The town’s eastern suburb, the notorious Promzona (industrial zone) has become a focus of fighting due to its location. It commands the Donetsk–Horlivka main highway, a crucial line of interior communications between the two “DPR army corps” based in those two towns. Ukrainian troops in Promzona are positioned to interdict, or at least hamper, military traffic on that main highway. This situation could compel hostile forces to use a much longer, slower, detouring and dilapidated country road. Ukrainian troops took Promzona under control by the end of 2016, using their “crawling advance” tactics. Russian-DPR forces attempted unsuccessfully to recapture Promzona during the latest assault. Furthermore, Avdiivka and Promzona are located sufficiently close to the Yasynuvata highway and railroad junctions to have made the DPR authorities nervous (Dzerkalo Tyzhnya, February 3, 4).
Those developments are of recent date, but Avdiika’s coke-producing plant is a national asset of Ukraine. Ranked among Europe’s largest, the Avdiivka plant produces approximately one quarter of all coke used by Ukraine’s metallurgical industry, which remains a pillar of the country’s economy. The plant belongs to the Metinvest holding, controlled by Rinat Akhmetov, and it delivers coke to steel plants throughout Ukraine (not only those of Metinvest). The Avdiivka plant has repeatedly taken hits from shelling since 2014—and in the latest battle again—therefore operating far below its capacity. Further damage or a suspension of its operations would significantly hurt Ukraine’s overall economy. In that case, Ukraine would have to import coke from Russia (at high political and logistical risks) or from China (inferior quality, long distance with unsustainably high transportation costs) (Metall v Ukraine i Mire, Ukrmet.dp.ua, February 3).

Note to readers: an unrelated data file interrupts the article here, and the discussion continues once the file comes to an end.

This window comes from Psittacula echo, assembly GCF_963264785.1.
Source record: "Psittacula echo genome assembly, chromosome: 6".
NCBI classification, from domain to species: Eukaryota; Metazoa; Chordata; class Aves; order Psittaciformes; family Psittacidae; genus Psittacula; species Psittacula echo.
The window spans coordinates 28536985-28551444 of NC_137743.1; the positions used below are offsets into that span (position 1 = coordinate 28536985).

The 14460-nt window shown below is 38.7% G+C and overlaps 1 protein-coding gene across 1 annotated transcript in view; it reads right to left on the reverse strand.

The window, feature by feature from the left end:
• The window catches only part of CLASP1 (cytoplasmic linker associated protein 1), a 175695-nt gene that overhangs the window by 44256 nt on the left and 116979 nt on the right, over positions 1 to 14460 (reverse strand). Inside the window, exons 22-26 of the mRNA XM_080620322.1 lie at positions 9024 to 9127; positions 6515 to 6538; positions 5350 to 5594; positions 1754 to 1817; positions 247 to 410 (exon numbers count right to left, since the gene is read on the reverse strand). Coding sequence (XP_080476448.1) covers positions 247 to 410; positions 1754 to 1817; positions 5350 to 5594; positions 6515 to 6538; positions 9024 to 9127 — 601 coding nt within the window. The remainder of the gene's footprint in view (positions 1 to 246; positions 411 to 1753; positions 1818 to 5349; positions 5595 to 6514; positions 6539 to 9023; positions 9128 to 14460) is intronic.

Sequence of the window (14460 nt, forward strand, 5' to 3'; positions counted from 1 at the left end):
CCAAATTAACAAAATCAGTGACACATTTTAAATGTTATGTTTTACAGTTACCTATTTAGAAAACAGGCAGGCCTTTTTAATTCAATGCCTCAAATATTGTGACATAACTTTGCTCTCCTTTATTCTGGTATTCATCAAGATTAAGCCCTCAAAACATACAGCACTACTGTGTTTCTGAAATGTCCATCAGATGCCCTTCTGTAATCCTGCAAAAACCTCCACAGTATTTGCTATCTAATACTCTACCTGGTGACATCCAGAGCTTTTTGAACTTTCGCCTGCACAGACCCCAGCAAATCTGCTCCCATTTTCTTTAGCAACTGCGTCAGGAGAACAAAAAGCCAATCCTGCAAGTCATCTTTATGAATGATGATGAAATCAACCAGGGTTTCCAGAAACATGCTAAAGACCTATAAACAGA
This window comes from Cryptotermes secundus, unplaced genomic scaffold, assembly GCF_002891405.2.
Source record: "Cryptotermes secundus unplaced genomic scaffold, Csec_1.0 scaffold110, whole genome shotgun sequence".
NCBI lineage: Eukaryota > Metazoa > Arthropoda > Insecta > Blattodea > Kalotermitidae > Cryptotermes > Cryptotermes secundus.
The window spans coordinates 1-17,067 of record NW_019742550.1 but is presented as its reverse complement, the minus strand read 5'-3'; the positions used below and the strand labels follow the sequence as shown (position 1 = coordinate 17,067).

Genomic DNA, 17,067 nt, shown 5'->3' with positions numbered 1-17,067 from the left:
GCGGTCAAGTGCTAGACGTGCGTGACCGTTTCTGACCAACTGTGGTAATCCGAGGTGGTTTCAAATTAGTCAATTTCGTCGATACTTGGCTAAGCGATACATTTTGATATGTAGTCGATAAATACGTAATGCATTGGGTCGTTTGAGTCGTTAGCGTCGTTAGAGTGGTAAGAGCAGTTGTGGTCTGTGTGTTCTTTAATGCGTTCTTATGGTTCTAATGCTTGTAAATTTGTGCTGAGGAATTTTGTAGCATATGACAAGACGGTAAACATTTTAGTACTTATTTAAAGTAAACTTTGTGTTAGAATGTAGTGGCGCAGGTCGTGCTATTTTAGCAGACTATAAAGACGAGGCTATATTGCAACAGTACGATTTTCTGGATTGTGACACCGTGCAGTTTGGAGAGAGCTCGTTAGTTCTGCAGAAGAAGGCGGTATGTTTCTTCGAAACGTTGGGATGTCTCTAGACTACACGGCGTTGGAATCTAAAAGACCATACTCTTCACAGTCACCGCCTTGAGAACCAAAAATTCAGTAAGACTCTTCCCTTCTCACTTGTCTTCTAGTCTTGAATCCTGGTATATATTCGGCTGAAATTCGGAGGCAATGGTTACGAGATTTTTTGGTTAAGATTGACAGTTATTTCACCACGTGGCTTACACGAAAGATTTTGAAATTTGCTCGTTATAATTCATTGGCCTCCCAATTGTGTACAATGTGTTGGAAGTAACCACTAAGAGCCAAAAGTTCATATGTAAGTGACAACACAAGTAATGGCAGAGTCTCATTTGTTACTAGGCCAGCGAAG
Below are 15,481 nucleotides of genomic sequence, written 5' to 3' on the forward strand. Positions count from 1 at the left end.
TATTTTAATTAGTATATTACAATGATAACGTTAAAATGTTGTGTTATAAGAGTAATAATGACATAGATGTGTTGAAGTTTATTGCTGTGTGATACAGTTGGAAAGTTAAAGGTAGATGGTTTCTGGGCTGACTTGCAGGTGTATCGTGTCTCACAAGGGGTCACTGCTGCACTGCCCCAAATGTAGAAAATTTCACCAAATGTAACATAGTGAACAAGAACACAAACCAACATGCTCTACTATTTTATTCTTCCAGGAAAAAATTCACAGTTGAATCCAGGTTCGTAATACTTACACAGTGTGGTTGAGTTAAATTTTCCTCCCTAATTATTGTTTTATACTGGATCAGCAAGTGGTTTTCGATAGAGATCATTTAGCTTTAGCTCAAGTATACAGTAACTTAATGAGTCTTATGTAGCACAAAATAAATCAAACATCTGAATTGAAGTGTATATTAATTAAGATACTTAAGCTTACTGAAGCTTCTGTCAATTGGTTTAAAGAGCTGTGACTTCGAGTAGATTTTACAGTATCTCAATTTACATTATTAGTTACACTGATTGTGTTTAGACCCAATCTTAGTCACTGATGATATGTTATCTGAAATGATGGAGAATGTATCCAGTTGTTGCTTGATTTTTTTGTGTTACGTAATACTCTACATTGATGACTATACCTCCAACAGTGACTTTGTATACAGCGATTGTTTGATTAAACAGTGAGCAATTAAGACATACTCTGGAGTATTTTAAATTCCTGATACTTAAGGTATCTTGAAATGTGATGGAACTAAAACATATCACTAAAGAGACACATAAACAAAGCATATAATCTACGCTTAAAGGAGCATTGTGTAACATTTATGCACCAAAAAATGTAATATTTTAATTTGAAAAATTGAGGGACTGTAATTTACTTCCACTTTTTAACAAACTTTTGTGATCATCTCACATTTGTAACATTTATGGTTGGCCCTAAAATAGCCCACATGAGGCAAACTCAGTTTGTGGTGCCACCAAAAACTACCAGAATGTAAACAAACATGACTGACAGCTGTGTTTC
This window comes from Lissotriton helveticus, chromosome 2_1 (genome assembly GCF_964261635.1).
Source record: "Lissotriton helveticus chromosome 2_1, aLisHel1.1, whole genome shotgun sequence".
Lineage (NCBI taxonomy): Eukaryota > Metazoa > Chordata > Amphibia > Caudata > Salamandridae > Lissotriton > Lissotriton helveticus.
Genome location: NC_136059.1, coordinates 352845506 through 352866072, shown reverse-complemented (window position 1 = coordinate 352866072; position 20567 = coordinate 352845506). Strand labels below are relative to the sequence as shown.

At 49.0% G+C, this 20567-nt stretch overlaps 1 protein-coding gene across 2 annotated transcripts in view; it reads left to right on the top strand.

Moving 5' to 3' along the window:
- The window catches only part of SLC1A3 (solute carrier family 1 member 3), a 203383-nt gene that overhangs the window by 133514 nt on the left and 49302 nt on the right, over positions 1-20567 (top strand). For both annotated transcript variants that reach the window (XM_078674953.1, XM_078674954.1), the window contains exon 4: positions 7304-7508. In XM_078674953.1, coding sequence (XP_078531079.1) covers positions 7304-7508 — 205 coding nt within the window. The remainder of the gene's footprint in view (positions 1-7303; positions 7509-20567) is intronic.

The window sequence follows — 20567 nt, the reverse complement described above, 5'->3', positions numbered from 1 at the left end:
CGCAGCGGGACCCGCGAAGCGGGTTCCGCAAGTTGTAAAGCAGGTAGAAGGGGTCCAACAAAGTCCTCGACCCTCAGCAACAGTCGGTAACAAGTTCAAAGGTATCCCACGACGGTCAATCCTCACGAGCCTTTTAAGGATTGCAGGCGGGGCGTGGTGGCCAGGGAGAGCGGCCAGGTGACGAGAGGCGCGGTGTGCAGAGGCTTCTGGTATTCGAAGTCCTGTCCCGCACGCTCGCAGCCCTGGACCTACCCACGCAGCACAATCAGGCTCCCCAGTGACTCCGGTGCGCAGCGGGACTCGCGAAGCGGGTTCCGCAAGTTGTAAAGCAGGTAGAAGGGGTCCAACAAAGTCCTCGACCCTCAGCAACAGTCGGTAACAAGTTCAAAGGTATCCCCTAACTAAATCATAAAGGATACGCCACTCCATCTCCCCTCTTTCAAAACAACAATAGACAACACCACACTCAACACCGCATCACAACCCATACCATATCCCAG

Ukraine’s 72nd mechanized brigade bore the brunt of the recent battle for Avdiivka and remains entrenched in the area. According to military expert Yurii Butusov, the brigade’s first battalion is the pilot project of a training program assisted by the United States at the Yavoriv range, and it participated in Rapid Trident exercises designed to upgrade a limited number of Ukrainian troops to standards of compatibility with the North Atlantic Treaty Organization (NATO) (Tsenzor.net, February 3, 4).